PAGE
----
A short introduction to a Country Photographer
Guest blog by Rachel Foster
As one of the Game and Wildlife Conservation Trust's newly recruited artists, I have very kindly been asked to write a blog post to give you an insight into myself and my work.
I see myself as a typical country person, a farmer’s daughter and now farmer's wife, Yorkshire born and bred. I have always had a real passion for shooting, coming from a shooting family it was all I ever wanted to learn to do as a child, shooting clays from age 12 and my ﬁrst game in my late teens.
After graduating with a BA(Hons) in Photography in 2014, I knew that my way of making a living had to combine all I had learnt with all that I love so I promptly set up my own little business as a canine, equine and game shooting photographer. After six years of hard work alongside part time jobs I am now very proud to say that it is now my full time profession.
There is nothing I love more than being out in the ﬁeld, whether it is as a beater, loader, shooter or indeed photographer. My photographic work is fairly evenly split between private commissions and creating imagery for my prints collections. The ‘Game and Gundogs’ range is ever evolving and expanding.
From my ﬁrst and still some of my most popular prints, Eject and Rainy Day Spaniel, images I feel typify game shooting, to recent shots like Above the Heather as I now seek to excite viewers with diﬀerent insights into this traditional pursuit.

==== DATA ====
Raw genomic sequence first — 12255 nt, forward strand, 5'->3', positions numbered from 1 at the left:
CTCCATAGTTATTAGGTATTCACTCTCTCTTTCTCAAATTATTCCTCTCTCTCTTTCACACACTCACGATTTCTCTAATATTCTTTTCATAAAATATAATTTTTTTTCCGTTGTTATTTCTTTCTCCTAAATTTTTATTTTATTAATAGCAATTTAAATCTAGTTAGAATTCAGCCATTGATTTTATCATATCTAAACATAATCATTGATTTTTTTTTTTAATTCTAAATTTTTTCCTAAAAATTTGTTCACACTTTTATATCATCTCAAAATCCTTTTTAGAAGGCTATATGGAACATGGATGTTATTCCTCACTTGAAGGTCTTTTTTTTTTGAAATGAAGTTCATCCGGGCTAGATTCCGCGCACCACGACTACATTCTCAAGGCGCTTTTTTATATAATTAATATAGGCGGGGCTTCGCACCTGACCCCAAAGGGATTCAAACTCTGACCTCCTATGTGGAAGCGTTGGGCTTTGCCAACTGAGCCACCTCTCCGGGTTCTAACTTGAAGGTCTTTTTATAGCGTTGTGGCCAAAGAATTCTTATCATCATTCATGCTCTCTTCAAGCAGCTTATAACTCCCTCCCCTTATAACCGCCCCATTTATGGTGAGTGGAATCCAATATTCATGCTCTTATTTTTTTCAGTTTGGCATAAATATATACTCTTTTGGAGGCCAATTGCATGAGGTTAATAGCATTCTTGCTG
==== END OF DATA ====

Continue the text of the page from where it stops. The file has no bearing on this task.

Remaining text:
My collaboration with the GWCT has led to the creation of a new product, using four of my personal favourite images from the collection to produce a pack of 12 notecards. They are perfect for writing thank you notes after a day's shooting or indeed for sending to any shooting, working dog or game bird lover.
My personal favourite is ‘The Designated Driver’ depicting a springer spaniel patiently waiting behind the wheel of the Beaters truck at Snilesworth one sunny August morning. Whilst waiting for the beaters to gather for the ﬁrst drive one lady nodded and pointed in the direction of the truck, the sight instantly brought a smile to my face and a little giggle as she explained that the loyal spaniel would wait for his owner to return to the vehicle in this way every morning. To me this encapsulated in one simple and humorous image the special bond and companionship owning a working gundog creates.
Becoming one of the many artists now contributing to the GWCT’s collection has helped to take my work to a national and international platform, something that I am incredibly grateful for. Within days of joining I have sent my ﬁrst print overseas! It is an amazing opportunity and has the silver lining of helping raise funds for a very worthwhile cause.